The Wolf Of Wall Street review


In the first five minutes of The Wolf of Wall Street, we’re hit with a mont­age of dwarf toss­ing, blow jobs in fast cars, Miller Light mod­els reclin­ing in lingerie with a come hither look, osten­ta­tious houses sur­roun­ded by acres of land, massive yachts with heli­copter land­ing pads attached to them, and Leonardo DiCaprio snort­ing drugs out of a hooker’s bum hole.

Help­fully, DiCaprio tells us, “Put your dick back in your pants!” Then, shortly after­wards, the story rewinds to a cleaner time, veins run­ning free of booze and other illi­cit sub­stances. It’s here that we’re intro­duced to Mat­thew McConaughey, in an all too brief cameo that fur­ther cements his redis­covered status as a ser­i­ous, scene steal­ing actor, after being mired in rom­com hell and nude bongo playing.

He proves to be the extra push that DiCaprio’s char­ac­ter needs, set­ting him on a highly suc­cess­ful path towards untold riches. The char­ac­ter is Jordan Belfort, a stock­broker, and The Wolf of Wall Street is based on his real-life mem­oirs. Back in the eighties, Belfort stumbled into a job selling penny stocks, and real­ised there was huge amounts of money to be made, if you sold enough of them, thanks to a fifty per­cent com­mis­sion. He then forms his own com­pany with a bunch of friends, which is noth­ing more than a respect­able facade for his stock mar­ket scams.

What fol­lows is near enough two and a half hours of debauch­ery, wild parties, drug addic­tion, and rolling around on beds full of bank notes. For a three-hour film, it feels remark­ably short, con­firm­ing that time really does fly when you’re hav­ing fun. And these guys have a lot of fun. I mean, insane amounts of fun. Hardly a minute goes by without some­thing totally out­rageous happening.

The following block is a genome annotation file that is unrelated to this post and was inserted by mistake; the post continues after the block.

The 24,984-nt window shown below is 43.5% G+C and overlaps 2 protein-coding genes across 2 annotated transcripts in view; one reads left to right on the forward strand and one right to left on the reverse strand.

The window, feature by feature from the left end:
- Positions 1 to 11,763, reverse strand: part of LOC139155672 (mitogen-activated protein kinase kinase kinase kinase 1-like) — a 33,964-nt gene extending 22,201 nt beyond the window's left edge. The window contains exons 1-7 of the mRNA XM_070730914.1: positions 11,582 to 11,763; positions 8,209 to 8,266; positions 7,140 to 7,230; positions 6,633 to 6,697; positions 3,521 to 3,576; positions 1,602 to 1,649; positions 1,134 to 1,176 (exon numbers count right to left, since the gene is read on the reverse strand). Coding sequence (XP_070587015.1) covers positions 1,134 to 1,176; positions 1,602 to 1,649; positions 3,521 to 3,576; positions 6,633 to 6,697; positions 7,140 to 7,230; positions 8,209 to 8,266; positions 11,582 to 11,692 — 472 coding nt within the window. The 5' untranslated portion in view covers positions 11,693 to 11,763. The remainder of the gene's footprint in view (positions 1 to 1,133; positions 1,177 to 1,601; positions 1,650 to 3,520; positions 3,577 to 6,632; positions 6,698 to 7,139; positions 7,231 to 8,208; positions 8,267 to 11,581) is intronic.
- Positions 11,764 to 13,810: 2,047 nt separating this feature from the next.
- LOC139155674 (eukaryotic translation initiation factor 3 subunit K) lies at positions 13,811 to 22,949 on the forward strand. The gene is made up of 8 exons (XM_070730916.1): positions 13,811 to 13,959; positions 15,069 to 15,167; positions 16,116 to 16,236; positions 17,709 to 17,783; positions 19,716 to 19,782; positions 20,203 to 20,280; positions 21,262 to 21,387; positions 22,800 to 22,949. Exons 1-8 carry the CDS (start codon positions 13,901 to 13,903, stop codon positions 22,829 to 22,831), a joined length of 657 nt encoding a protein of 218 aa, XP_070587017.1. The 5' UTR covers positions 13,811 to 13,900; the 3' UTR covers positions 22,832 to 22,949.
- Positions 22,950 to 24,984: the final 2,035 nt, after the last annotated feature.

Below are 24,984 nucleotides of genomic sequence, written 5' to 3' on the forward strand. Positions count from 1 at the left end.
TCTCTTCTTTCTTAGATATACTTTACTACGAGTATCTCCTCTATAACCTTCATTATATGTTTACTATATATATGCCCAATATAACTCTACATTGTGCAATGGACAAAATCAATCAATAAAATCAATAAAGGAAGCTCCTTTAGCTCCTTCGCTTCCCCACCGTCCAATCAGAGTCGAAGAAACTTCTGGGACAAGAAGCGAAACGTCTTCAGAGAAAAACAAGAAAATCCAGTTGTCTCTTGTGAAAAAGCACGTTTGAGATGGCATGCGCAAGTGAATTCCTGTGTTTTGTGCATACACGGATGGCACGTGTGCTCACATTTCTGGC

I won’t spoil what DiCaprio and the gang get up to, as much of the joy is gained from see­ing just how much things spiral out of con­trol, and the less you know about their hijinks, the bet­ter. Under the smart dir­ec­tion of Mar­tin Scorsese, hand­ling the cam­era in a way that belies his sev­enty years of age, every suc­cess, every monu­mental cock-up is machine-gunned across the screen, until it gets to the point where you can’t help but laugh. He may not have set out to make a com­edy, espe­cially given all the shitty things that Belfort got up to, but that’s what we get. It ends up being a lot fun­nier than most of the com­ed­ies I’ve seen in the last ten years.

Scorsese is such a mas­ter at cata­loguing a man’s down­fall, that there’s a per­verse pleas­ure in wit­ness­ing the good times turn bad in the last hour. His style is non-judgemental, refus­ing to do too much hand wringing. Maybe that’s down to Belfort him­self, as he rarely seems sorry for any­one that he’s ripped off. He’s a product of the Reagan­ite era, a time which empowered sociopaths who wanted to get ahead. But Scorsese gives us the unvar­nished story, and let’s us judge Belfort for ourselves.